Finding An Apartment In Indiana
Renting in Indiana means finding an apartment, and this can be a challenge. Indianapolis and other large cities have well-defined neighborhoods, as well as suburbs that can be difficult to distinguish from the city. You’ll have to decide whether suburban, but less walkable, life appeals to you or if you want to be in the city. In Indianapolis, Fishers, Carmel, and Noblesville are good options if suburban is your preference. In the city itself, Fountain Square and Broad Ripple are both known as quickly rising neighborhoods with much to offer. Of course, that means the rents are rising quickly, as well, so there’s a tradeoff.
In smaller towns and cities across Indiana, you’ll have to search for an apartment differently. The local paper won’t be much help in 2017, of course. Craigslist gives variable results. The tradition of “For Rent” signs in front of available properties has survived in much of Indiana, so sometimes your best bet is simply to drive around and keep an eye out. If you already know people who live in the area you want to move to, asking them or their landlord about available units can offer some good leads.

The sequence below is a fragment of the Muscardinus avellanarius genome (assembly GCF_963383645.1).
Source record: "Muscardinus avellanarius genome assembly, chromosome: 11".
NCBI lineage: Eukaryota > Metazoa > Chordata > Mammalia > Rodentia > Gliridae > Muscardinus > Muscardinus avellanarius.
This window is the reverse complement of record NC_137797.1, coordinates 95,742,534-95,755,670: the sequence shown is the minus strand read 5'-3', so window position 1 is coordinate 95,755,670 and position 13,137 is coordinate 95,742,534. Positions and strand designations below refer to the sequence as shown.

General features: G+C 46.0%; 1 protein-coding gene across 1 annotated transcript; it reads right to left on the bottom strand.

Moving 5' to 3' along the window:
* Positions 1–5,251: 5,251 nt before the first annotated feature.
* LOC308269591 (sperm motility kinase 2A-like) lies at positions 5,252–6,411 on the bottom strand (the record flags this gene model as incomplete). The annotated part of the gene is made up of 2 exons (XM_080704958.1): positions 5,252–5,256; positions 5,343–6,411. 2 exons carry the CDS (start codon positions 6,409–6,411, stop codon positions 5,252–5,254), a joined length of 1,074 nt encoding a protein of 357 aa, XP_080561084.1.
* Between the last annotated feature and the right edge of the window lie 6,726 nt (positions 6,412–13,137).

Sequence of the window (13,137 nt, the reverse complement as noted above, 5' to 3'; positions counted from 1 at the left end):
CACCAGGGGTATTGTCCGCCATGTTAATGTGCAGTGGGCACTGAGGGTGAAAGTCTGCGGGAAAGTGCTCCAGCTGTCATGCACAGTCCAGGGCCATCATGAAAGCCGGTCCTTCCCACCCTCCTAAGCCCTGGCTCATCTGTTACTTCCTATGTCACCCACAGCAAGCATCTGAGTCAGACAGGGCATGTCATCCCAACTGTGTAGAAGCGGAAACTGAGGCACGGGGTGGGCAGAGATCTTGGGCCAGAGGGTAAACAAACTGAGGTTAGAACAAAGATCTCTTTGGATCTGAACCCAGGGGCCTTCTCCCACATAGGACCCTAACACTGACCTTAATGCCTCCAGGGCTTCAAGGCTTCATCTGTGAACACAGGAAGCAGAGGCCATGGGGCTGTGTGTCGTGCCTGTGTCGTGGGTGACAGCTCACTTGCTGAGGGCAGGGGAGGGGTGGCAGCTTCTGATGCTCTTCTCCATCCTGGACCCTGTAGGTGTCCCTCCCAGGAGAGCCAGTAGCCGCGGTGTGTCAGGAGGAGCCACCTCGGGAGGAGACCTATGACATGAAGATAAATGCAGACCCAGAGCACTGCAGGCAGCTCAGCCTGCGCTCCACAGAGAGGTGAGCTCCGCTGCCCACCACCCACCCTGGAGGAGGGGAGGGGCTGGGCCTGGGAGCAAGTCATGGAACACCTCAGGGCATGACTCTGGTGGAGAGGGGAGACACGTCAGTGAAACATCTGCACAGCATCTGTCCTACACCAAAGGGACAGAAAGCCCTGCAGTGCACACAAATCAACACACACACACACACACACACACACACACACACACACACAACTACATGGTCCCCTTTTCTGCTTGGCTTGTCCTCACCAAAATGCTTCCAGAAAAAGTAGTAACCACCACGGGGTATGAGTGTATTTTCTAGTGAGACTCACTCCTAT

Renting in Indiana generally requires having a car, or access to a car. While your neighborhood may be walkable, Indiana is not on the cutting edge of public transportation. If you work in a city, you’ll want to test your commute during rush hour before you commit to an apartment. It’s not difficult to find a good apartment, you’ll just need to do some legwork.
Once you’ve found the perfect home, make sure you have the perfect protection. Just call (800)892-4308 or click above to get the Indiana renters insurance you need with easy payments and coverage you can rely on. Effective Coverage insurance experts are happy to answer your questions and help you to understand what type and amount of coverage may best fit your personal situation.